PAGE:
## Problem statement

Given a C-space Q, planning a trajectory is finding a curve

where [0,1] is the parameterization interval and s is the arc-length parameter of C. If xstart and xgoal are the start and the goal configurations respectively, then C(0) = xstart and C(1) =

An optimal trajectory is a curve C that minimizes a set of internal and external constraints (time, fuel consumption or danger for instance). It is assumed in this chapter that the complete set of constraints is described in a cost function t:

2.3 Metric space

In this chapter the metric space Q we refer to is the usual C-space equipped with the metric p defined as:

where C is a trajectory between two configurations x1 and x2, and t is the cost function. This metric can be seen as the "cost-to-go" for a specific robot to reach x2 from x1. At a configuration x, t(x) can be interpreted as the cost of one step from x to its neighbours. If a C-obstacle in some region S is impenetrable, then t(S) will be infinite. The function t is supposed to be strictly positive for an obvious physical reason: t(x) = 0 would mean that free transportation from some configuration x is possible.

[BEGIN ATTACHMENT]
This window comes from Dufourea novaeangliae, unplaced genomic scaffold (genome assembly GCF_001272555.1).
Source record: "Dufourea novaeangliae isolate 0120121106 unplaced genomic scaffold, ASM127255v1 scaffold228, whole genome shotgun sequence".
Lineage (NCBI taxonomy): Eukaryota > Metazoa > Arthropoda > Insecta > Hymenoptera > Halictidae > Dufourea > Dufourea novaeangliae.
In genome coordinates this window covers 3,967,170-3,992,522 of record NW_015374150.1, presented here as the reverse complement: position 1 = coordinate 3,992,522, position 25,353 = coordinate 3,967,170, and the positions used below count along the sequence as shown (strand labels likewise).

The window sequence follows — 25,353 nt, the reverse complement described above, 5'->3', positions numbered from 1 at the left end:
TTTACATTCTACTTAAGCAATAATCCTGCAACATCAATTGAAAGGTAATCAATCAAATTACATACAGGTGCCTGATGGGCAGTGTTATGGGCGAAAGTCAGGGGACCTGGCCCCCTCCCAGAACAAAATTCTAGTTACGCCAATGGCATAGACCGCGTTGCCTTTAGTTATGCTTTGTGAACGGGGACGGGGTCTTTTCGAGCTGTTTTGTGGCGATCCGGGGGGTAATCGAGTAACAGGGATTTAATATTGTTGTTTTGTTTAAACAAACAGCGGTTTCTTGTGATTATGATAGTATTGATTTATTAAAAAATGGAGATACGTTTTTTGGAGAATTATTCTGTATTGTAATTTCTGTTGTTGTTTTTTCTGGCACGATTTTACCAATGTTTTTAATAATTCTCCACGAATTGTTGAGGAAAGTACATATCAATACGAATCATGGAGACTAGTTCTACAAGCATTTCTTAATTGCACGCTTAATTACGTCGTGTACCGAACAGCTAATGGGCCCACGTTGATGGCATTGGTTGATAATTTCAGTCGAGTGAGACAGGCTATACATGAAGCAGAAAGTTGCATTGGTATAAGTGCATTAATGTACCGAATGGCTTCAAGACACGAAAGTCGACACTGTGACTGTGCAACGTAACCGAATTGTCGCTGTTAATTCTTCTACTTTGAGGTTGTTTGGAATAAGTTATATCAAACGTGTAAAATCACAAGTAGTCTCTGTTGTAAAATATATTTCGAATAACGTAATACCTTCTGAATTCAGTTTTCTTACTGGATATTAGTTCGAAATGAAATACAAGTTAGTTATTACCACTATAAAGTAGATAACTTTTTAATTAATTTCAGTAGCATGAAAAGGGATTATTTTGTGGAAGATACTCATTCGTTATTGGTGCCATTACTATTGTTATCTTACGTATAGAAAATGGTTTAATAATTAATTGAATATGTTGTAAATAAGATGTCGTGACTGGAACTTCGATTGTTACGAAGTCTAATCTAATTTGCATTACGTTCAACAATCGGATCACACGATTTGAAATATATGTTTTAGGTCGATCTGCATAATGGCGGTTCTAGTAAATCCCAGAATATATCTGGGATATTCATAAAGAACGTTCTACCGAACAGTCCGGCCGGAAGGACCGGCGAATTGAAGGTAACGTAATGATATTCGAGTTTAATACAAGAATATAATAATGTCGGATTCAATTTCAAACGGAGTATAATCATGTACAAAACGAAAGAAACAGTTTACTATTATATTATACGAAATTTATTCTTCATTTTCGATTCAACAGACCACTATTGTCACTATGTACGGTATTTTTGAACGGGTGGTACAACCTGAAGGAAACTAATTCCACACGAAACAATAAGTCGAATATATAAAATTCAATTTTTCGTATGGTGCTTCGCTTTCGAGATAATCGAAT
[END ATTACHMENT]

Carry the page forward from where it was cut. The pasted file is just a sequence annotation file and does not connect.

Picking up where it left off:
## Learn Photoshop Now

This first volume will guide you through the basics of Photoshop. Well start at the beginning and slowly be working our way through to the more advanced stuff but dont worry its all aimed at the total newbie.

Get My Free Ebook